In the morning I began to understand things. I thought about the Internet and the Australian mother and daughter and I thought about paranoia and how I’d searched out something to legitimize my worst fears and I’d found it. Rather easily too. Maybe that’s one of the dangerous things about the Internet. That one can search for something, trying to locate support for whatever argument they have, and they can probably find it. Whatever terrifying thing that you’ve imagined, someone else has likely imagined it too, and has written about it online. There are people in the world that live in states of permanent paranoia, terrified that the world is evil and out to get them, and for those people, the Internet will always tell them that they’re right.

blog elephant number twoTake the Black Elephant of Death, for instance. Of course there isn’t such a thing. It’s ridiculous and totally moronic. But now, as soon as I publish this, it will go into the cyber world, where it will be real. Witnessed. Maybe in another year someone else will do a search for it, some other idiot that thinks an elephant god in Bali has come to claim his soul.

And to that person, I only have this to say:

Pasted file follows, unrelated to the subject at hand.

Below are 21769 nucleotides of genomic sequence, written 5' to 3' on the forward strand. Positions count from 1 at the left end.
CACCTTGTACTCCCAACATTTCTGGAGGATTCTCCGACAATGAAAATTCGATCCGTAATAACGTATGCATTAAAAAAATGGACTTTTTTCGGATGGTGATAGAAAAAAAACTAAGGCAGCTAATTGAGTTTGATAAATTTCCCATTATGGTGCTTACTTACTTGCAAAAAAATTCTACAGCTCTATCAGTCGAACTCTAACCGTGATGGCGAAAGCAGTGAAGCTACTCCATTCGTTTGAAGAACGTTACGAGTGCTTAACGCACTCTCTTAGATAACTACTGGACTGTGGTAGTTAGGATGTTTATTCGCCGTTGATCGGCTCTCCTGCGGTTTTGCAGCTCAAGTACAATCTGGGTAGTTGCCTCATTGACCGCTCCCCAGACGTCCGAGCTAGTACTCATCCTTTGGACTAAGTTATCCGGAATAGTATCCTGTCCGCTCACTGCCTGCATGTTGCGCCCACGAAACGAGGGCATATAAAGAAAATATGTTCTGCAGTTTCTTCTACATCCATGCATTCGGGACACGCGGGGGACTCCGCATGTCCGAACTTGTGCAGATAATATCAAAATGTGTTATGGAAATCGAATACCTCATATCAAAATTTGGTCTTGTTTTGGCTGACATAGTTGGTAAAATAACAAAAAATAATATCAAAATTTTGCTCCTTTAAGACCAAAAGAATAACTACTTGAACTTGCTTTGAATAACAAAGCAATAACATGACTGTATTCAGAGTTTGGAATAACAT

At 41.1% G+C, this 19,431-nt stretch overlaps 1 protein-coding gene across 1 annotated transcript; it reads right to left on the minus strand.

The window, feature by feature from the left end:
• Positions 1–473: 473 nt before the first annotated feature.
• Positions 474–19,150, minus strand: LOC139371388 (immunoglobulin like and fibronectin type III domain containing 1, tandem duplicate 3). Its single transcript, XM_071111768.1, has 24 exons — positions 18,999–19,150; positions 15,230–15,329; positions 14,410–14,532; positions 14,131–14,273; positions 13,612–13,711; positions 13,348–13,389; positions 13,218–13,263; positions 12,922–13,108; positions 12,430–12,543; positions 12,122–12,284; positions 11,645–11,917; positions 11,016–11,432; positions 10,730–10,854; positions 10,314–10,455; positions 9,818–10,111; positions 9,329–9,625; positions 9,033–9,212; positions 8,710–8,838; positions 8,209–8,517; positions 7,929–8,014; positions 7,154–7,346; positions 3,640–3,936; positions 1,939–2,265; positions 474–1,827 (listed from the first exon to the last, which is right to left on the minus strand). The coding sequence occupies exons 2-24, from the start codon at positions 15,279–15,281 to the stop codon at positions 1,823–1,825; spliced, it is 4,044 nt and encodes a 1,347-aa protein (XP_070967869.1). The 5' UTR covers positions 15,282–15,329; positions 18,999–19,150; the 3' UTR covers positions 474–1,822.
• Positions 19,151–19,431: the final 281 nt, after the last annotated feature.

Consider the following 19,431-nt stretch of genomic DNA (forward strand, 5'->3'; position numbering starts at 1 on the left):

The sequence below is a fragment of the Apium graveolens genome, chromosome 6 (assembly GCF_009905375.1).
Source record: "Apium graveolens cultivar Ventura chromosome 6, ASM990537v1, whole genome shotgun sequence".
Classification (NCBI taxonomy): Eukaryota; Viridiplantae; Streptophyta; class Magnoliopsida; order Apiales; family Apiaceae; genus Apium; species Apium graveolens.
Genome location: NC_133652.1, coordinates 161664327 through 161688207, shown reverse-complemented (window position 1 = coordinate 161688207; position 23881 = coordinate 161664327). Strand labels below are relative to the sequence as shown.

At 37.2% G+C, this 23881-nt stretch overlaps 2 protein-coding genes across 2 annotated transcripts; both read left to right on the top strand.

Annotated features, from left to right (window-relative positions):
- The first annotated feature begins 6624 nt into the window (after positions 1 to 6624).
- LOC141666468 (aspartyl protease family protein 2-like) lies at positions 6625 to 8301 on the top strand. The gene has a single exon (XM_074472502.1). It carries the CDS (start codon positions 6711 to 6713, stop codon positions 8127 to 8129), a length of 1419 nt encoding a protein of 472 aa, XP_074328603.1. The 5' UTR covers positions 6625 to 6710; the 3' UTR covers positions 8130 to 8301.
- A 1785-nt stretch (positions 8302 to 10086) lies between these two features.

The Black Elephant of Death is real. Don’t try to fight him. You’re screwed.

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Awkwardness at the Meetup Event

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blog meetup sticker“Have you ever gone to a Meetup thing?” Cooper asks me. He’s trying to put together plans for the weekend, figure out something for us to do.

“No,” I say. “What’s a Meetup thing?”

“It’s when you go someplace and a bunch of strangers go there too and you socialize. The point is to meet new people.”

“So it’s the same as going to a regular bar, only you don’t have to come up with an excuse to talk to people.”

“Basically,” he says. “Everybody at a Meetup thing signs up before hand and you wear name tags.”

“Where did you find out about this?”

“On the Internet,” he says. This is no surprise. The Internet seems to have been created to help strange people meet each other. “Anyways, there’s a Meetup thing in Seoul Saturday night. It might be interesting.”

“Right on,” I say. “I’m in.”

How I remember it looking.

How I remember it looking.

A few days later Saturday rolls around and Cooper and I hit up the Meetup event. We arrive an hour late. Enough time, we feel, to seem cool. As soon as we walk in we realize the place is packed. There are tables full of people, all talking to each other. The Meetup organizers are in the front and we pay them a cover fee, then get name tag stickers to place on our shirts like we work at Staples.

“Okay guys,” the Meetup organizer says. “Now go around and meet people!”

This is easier said than done. There are no empty tables and everyone seems to be locked in conversation with whoever they’re sitting with. Cooper and I go to the bar and buy beers. Then we circle around the place two or three more times.

“We should’ve come earlier,” he says. “There aren’t any tables.”

“Should we go and sit with someone?”

“I don’t know, man.”

“Have you ever come to one of these things before?”